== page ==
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In summary: Polynomials? Equations? Vectors?I'm sorry if I was not very clear but in very beginning I wrote that "n is fixed"In summary, the conversation discusses finding a basis for a set ##S## of polynomials of degree less than or equal to a fixed value ##n##, which also satisfy the condition ##p(0)=p(1)##. The possible bases for ##S## are discussed, with the conclusion that a basis can be found by determining a set of linearly independent polynomials that satisfy the closure axioms. It is mentioned that the set ##A##, defined as ##A = \{1\}##, is not a suitable basis for ##S

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PeterDonis

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He wrote that the sum of ##c_i## for ##i## from 1 to ##j## is zero, for all values of ##j## from ##1## to ##n##. That means that ##c_1 = 0## (since that's the only term in the sum for ##j = 1##), and then, by induction, all of the other ##c_i## for ##i## from ##1## to ##n## must also be zero (because each time we increase ##j## by ##1## we include just one additional term, and all the previous terms are already known to be ##0## from the previous values of ##j##).Mark44 said:He did ***not** write ##c_i = 0, i \in \{1, \dots, j\}##. Rather it was thesumof the ##c_i##.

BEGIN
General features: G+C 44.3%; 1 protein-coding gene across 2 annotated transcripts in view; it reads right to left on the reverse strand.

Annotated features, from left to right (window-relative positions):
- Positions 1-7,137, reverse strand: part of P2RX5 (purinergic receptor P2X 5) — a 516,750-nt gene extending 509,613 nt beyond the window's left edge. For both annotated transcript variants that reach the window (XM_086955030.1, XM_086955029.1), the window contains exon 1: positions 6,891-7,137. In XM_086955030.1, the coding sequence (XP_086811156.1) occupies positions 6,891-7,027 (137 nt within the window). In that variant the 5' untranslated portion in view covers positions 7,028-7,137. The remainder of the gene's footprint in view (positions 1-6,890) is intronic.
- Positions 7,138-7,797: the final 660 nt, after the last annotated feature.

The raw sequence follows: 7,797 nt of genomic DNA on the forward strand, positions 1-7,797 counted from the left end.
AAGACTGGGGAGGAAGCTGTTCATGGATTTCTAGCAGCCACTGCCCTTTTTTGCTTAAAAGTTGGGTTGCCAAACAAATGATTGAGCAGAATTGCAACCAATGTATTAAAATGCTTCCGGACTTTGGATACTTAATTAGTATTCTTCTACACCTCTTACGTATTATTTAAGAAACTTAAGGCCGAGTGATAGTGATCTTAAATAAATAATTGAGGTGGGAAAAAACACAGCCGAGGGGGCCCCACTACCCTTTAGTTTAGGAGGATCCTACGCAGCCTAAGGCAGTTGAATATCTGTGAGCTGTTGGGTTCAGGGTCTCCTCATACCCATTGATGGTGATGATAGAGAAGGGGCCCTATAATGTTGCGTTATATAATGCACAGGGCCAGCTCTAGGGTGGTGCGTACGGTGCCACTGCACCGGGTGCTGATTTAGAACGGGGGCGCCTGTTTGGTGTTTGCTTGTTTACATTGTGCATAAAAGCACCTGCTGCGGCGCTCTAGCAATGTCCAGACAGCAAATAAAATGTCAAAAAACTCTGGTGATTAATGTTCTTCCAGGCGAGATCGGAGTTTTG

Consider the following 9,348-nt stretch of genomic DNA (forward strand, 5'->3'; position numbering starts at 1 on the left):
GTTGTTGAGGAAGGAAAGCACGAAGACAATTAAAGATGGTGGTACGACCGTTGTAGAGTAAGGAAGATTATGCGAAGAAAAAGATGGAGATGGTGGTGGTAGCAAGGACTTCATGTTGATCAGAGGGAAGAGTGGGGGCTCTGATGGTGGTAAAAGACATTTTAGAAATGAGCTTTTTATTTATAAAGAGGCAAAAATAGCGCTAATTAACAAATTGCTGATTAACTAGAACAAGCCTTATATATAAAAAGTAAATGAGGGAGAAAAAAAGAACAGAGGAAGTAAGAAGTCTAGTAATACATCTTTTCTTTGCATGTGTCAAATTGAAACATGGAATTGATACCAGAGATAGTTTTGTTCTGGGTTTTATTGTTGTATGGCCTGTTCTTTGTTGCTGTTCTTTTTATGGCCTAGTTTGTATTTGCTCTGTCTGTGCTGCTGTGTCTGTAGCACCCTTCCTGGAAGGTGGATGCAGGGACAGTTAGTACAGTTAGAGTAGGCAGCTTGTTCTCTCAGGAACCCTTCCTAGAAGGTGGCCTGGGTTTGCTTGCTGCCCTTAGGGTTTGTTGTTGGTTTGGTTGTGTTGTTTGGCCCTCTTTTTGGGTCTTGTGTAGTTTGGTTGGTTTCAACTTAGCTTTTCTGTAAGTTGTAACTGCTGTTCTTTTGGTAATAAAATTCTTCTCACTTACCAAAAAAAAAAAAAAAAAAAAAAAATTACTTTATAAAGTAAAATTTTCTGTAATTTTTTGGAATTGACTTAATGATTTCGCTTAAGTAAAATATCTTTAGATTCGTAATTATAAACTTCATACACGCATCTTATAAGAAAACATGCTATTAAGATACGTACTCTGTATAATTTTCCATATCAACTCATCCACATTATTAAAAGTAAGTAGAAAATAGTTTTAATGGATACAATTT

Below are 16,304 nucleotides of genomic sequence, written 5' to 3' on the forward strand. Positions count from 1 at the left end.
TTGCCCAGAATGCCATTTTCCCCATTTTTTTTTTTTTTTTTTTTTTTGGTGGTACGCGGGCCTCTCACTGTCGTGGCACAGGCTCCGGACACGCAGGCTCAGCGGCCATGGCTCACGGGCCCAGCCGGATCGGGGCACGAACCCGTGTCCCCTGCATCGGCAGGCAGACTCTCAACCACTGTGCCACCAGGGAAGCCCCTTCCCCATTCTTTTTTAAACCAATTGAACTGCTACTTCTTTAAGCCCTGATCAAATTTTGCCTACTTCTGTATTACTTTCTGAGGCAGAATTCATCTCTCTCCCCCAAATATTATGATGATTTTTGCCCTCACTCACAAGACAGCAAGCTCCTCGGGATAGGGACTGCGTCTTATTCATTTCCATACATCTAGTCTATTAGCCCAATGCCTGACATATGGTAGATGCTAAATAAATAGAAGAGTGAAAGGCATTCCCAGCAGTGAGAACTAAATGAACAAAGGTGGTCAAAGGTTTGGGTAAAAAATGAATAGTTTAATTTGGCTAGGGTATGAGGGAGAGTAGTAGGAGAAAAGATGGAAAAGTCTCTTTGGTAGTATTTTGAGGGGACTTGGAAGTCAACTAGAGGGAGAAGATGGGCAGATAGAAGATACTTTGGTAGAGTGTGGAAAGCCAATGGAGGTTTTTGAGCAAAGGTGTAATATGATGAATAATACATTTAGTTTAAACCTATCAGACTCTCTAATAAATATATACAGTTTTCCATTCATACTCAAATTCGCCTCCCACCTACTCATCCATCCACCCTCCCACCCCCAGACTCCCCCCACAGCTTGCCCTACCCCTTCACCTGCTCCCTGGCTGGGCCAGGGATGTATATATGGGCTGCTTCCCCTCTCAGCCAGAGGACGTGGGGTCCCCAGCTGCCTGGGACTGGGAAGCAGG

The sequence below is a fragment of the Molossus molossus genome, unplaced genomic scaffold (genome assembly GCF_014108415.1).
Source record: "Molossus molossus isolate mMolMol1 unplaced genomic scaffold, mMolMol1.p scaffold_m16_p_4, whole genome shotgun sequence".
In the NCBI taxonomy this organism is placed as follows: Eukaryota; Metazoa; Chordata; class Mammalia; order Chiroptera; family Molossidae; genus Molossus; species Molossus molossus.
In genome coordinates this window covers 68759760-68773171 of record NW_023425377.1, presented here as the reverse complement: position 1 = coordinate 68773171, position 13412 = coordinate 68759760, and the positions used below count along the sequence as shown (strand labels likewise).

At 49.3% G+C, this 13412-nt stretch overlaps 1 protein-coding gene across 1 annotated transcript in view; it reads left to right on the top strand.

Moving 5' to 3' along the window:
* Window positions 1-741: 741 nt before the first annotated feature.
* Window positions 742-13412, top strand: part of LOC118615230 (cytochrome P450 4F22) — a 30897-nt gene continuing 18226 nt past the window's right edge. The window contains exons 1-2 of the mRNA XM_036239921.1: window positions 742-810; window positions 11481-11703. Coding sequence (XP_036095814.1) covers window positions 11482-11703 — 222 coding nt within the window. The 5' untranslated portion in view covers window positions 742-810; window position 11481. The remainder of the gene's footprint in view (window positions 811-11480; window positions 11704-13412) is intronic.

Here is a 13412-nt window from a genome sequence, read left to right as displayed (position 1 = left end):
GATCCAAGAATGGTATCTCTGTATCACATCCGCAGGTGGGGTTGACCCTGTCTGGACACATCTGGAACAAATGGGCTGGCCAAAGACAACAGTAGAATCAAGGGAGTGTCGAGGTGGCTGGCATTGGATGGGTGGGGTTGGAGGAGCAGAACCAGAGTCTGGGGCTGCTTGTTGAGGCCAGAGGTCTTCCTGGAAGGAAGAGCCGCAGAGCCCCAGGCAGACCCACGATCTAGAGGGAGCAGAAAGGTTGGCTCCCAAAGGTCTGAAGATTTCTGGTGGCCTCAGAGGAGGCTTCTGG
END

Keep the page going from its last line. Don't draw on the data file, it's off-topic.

That might not be what he intended to write, but that's what he wrote. If he intended to write something else, he should tell us what.

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PeterDonis

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AHall said:a sample element of ##S## would look like:

$$

p(t) = c_0 + c_1t +c_2t^2 + \cdots + c_nt^n

$$

So if you are trying to find a basis for ##S##, you should be thinking in terms of picking ##n## sets of

The fact that each member of ##S## can be described by a set of ##n## numbers (the ##c_i##) is what suggests the "vector" terminology. (Strictly speaking, to show that these sets of numbers actually are vectors requires proving that they satisfy the vector space axioms.)

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Office_Shredder

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Even if you pick the "right" constraint on the coefficients (where they don't all draw from the same coefficients), setting all of them equal to zero still satisfies the criteria, so no, the set A is not guaranteed to be a basis without additional constraints.

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